Embryonic development of folate binding protein-1 (Folbp1) knockout mice: Effects of the chemical form, dose, and timing of maternal folate supplementation

Authors

  • Ofer Spiegelstein,

    1. Center for Environmental and Genetic Medicine, Institute of Biosciences and Technology, Texas A&M University System Health Science Center, Houston, Texas
    Current affiliation:
    1. Global Innovative R&D, Teva Pharmaceutical Industries, P.O. Box 8077, Netanya, Israel 42504
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  • Laura E. Mitchell,

    1. Center for Environmental and Genetic Medicine, Institute of Biosciences and Technology, Texas A&M University System Health Science Center, Houston, Texas
    2. Center for Environment and Rural Health, Texas A&M University, College Station, Texas
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  • Michelle Y. Merriweather,

    1. Center for Environmental and Genetic Medicine, Institute of Biosciences and Technology, Texas A&M University System Health Science Center, Houston, Texas
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  • Ned J. Wicker,

    1. Center for Environmental and Genetic Medicine, Institute of Biosciences and Technology, Texas A&M University System Health Science Center, Houston, Texas
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  • Qiang Zhang,

    1. Center for Environmental and Genetic Medicine, Institute of Biosciences and Technology, Texas A&M University System Health Science Center, Houston, Texas
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  • Edward J. Lammer,

    1. Division of Medical Genetics, Children's Hospital Oakland Research Institute, Oakland, California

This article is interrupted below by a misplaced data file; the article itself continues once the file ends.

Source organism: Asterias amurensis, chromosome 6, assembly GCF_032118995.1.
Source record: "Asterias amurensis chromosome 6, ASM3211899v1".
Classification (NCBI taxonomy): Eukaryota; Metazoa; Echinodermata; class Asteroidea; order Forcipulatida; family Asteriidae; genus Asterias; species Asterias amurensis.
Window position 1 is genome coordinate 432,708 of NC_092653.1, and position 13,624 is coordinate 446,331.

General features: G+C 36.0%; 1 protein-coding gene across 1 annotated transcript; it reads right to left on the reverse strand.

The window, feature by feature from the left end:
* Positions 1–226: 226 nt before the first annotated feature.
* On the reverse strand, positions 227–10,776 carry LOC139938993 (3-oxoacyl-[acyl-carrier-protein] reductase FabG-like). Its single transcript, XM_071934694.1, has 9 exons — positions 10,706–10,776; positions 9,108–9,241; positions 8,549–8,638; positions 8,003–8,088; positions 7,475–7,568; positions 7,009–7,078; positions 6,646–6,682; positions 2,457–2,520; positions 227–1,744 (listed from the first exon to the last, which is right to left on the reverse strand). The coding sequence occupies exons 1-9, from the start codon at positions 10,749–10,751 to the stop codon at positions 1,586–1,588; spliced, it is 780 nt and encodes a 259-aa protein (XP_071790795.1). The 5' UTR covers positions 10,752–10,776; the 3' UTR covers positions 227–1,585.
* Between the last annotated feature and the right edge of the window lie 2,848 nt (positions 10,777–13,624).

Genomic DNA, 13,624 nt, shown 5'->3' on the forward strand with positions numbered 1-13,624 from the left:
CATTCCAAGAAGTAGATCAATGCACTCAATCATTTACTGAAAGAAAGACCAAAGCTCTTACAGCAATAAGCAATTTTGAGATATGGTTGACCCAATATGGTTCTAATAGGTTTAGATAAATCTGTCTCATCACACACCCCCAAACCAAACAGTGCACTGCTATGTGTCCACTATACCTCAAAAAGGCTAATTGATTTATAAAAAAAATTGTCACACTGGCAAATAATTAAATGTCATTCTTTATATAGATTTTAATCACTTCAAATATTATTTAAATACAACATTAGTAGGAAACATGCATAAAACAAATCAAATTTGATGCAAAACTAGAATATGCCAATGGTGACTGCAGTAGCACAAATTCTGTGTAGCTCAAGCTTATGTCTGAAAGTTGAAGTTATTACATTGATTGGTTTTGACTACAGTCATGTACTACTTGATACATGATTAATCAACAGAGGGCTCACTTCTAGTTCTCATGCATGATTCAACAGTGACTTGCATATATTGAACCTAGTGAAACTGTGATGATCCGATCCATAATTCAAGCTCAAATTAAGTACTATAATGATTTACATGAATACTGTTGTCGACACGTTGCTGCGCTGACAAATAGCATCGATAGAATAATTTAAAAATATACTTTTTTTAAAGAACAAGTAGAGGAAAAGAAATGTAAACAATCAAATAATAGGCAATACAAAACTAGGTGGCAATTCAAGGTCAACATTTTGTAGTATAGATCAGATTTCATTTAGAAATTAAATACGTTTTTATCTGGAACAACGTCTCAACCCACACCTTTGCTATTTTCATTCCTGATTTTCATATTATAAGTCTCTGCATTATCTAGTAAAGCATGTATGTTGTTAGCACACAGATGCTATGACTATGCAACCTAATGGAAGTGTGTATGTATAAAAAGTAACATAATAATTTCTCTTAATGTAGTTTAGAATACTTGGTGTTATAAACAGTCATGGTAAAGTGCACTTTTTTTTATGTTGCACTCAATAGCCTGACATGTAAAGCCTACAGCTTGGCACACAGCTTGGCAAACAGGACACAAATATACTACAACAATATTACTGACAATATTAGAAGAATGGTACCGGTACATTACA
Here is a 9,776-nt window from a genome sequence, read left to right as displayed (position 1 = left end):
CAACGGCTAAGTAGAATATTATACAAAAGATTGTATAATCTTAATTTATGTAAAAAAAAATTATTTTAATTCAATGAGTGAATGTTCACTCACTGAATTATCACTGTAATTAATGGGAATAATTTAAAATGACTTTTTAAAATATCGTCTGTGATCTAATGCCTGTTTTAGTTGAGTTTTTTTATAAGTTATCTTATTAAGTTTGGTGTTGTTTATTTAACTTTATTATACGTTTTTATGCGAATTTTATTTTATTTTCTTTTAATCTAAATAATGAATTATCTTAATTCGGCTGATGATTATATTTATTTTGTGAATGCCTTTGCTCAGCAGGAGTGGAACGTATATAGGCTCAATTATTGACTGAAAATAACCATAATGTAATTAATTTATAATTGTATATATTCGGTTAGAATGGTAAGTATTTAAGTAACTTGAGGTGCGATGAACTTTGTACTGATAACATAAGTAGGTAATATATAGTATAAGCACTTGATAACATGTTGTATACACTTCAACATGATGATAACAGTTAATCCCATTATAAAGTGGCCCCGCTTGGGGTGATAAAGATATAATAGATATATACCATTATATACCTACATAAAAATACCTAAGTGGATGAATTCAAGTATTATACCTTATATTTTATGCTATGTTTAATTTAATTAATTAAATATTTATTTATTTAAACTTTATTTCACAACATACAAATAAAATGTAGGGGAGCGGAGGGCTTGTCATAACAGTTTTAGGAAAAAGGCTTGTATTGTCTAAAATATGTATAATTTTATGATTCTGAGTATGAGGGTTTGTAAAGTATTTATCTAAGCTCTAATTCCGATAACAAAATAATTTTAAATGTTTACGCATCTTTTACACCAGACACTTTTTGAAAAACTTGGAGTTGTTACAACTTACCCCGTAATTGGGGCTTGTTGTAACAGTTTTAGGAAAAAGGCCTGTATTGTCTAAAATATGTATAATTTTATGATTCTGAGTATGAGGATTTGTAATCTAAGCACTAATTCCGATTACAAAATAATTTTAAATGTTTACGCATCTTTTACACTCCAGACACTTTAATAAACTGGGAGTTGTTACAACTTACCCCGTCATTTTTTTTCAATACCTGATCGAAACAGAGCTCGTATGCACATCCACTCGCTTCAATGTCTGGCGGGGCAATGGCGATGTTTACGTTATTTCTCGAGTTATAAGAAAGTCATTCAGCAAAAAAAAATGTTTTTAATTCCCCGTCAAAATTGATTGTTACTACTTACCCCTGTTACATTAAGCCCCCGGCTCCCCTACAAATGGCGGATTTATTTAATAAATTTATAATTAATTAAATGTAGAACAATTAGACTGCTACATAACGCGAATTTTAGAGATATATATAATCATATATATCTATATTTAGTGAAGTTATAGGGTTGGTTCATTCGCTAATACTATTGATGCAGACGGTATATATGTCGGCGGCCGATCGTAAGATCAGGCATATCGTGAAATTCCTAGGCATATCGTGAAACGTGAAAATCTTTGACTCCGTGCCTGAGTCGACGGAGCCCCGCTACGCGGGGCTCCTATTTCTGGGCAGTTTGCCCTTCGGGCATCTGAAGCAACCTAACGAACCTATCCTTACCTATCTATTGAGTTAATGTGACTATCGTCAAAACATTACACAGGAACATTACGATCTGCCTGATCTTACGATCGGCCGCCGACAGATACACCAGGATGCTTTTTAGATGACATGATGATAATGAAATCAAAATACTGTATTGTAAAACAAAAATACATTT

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  • Richard H. Finnell

    Corresponding author
    1. Center for Environmental and Genetic Medicine, Institute of Biosciences and Technology, Texas A&M University System Health Science Center, Houston, Texas
    2. Center for Environment and Rural Health, Texas A&M University, College Station, Texas
    • Institute of Biosciences and Technology, Center for Environmental and Genetic Medicine, Texas A&M University System Health Science Center, 2121 W. Holcombe Blvd., Houston, Texas 77030
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Abstract

Inactivation of folate binding protein-1 (Folbp1) adversely impacts murine embryonic development, as nullizygous embryos (Folbp1-/-) die in utero. Administration of folinic acid (N5-formyl-tetrahydrofolate) to Folbp1-deficient dams before and throughout gestation rescues the majority of embryos from premature death; however, a portion of surviving embryos develop structural malformations, including neural tube defects. We examined whether maternal supplementation with L-N5-methyl-tetrahydrofolate (L-5M-THF) has superior protective effects on embryonic development of Folbp1-/- fetuses compared with L-N5-formyl-tetrahydrofolate (L-5F-THF). We also examined the critical period during gestation when folate supplementation is most beneficial to the developing Folbp1-/- embryos. Folbp1-/- pups presented with a range of malformations involving the neural tube, craniofacies, eyes, and abdominal wall. The frequencies of these malformations decreased with increasing folate dose, regardless of the form used. There was no additional benefit provided by L-5M-THF compared with L-5F-THF. Despite rescuing the phenotype in Folbp1-/- embryos, no significant elevation of Folbp1-/- maternal folate levels was observed with supplementation. Developmental Dynamics 231:221–231, 2004. © 2004 Wiley-Liss, Inc.

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